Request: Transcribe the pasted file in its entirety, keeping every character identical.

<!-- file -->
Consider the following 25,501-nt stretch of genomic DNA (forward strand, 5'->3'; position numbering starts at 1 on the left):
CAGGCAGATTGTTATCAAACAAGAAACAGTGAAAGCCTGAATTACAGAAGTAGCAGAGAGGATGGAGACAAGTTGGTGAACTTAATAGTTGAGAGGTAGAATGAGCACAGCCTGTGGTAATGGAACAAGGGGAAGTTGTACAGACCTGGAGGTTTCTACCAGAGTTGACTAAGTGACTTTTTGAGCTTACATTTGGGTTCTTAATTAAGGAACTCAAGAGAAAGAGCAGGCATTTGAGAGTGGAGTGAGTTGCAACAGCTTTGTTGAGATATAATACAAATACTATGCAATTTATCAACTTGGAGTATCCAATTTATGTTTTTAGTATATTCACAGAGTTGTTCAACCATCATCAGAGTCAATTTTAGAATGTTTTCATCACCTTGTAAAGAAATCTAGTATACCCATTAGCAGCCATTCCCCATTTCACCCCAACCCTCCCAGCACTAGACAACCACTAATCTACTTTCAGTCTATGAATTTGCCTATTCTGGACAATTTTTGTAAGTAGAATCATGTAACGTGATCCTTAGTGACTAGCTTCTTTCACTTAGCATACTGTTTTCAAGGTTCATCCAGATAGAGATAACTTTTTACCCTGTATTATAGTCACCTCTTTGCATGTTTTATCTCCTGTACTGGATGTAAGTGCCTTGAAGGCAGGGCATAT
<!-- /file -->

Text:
Consider the following 25,501-nt stretch of genomic DNA (forward strand, 5'->3'; position numbering starts at 1 on the left):
CAGGCAGATTGTTATCAAACAAGAAACAGTGAAAGCCTGAATTACAGAAGTAGCAGAGAGGATGGAGACAAGTTGGTGAACTTAATAGTTGAGAGGTAGAATGAGCACAGCCTGTGGTAATGGAACAAGGGGAAGTTGTACAGACCTGGAGGTTTCTACCAGAGTTGACTAAGTGACTTTTTGAGCTTACATTTGGGTTCTTAATTAAGGAACTCAAGAGAAAGAGCAGGCATTTGAGAGTGGAGTGAGTTGCAACAGCTTTGTTGAGATATAATACAAATACTATGCAATTTATCAACTTGGAGTATCCAATTTATGTTTTTAGTATATTCACAGAGTTGTTCAACCATCATCAGAGTCAATTTTAGAATGTTTTCATCACCTTGTAAAGAAATCTAGTATACCCATTAGCAGCCATTCCCCATTTCACCCCAACCCTCCCAGCACTAGACAACCACTAATCTACTTTCAGTCTATGAATTTGCCTATTCTGGACAATTTTTGTAAGTAGAATCATGTAACGTGATCCTTAGTGACTAGCTTCTTTCACTTAGCATACTGTTTTCAAGGTTCATCCAGATAGAGATAACTTTTTACCCTGTATTATAGTCACCTCTTTGCATGTTTTATCTCCTGTACTGGATGTAAGTGCCTTGAAGGCAGGGCATAT